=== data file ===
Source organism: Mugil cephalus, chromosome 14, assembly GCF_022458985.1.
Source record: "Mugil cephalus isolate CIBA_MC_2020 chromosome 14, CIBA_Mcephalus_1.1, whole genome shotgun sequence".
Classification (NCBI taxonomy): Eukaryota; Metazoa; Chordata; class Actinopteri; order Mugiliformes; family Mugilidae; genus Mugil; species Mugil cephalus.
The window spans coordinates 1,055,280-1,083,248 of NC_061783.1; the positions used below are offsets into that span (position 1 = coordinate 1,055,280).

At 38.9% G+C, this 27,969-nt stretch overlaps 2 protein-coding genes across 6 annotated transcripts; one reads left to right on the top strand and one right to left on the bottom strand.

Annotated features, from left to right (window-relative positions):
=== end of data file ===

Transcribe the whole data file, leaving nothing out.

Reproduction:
Source organism: Mugil cephalus, chromosome 14, assembly GCF_022458985.1.
Source record: "Mugil cephalus isolate CIBA_MC_2020 chromosome 14, CIBA_Mcephalus_1.1, whole genome shotgun sequence".
Classification (NCBI taxonomy): Eukaryota; Metazoa; Chordata; class Actinopteri; order Mugiliformes; family Mugilidae; genus Mugil; species Mugil cephalus.
The window spans coordinates 1,055,280-1,083,248 of NC_061783.1; the positions used below are offsets into that span (position 1 = coordinate 1,055,280).

At 38.9% G+C, this 27,969-nt stretch overlaps 2 protein-coding genes across 6 annotated transcripts; one reads left to right on the top strand and one right to left on the bottom strand.

Annotated features, from left to right (window-relative positions):